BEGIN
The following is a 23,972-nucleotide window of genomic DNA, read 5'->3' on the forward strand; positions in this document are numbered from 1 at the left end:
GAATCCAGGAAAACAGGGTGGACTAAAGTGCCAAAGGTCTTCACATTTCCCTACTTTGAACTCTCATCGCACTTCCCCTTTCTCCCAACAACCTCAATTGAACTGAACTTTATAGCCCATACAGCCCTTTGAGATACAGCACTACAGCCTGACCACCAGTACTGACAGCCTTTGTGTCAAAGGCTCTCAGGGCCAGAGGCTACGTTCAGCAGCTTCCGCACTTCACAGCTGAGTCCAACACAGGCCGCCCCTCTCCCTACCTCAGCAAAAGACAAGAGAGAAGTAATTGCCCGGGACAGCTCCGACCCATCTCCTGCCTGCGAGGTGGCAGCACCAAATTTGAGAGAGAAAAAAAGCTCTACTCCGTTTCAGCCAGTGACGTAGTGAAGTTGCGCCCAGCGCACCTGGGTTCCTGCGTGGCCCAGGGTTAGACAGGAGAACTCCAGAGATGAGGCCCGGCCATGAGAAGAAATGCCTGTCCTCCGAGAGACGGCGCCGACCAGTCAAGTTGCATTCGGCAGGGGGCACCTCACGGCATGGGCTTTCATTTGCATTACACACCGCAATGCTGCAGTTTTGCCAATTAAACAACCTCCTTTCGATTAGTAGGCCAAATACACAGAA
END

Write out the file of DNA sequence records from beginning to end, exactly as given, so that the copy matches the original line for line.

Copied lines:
The following is a 23,972-nucleotide window of genomic DNA, read 5'->3' on the forward strand; positions in this document are numbered from 1 at the left end:
GAATCCAGGAAAACAGGGTGGACTAAAGTGCCAAAGGTCTTCACATTTCCCTACTTTGAACTCTCATCGCACTTCCCCTTTCTCCCAACAACCTCAATTGAACTGAACTTTATAGCCCATACAGCCCTTTGAGATACAGCACTACAGCCTGACCACCAGTACTGACAGCCTTTGTGTCAAAGGCTCTCAGGGCCAGAGGCTACGTTCAGCAGCTTCCGCACTTCACAGCTGAGTCCAACACAGGCCGCCCCTCTCCCTACCTCAGCAAAAGACAAGAGAGAAGTAATTGCCCGGGACAGCTCCGACCCATCTCCTGCCTGCGAGGTGGCAGCACCAAATTTGAGAGAGAAAAAAAGCTCTACTCCGTTTCAGCCAGTGACGTAGTGAAGTTGCGCCCAGCGCACCTGGGTTCCTGCGTGGCCCAGGGTTAGACAGGAGAACTCCAGAGATGAGGCCCGGCCATGAGAAGAAATGCCTGTCCTCCGAGAGACGGCGCCGACCAGTCAAGTTGCATTCGGCAGGGGGCACCTCACGGCATGGGCTTTCATTTGCATTACACACCGCAATGCTGCAGTTTTGCCAATTAAACAACCTCCTTTCGATTAGTAGGCCAAATACACAGAA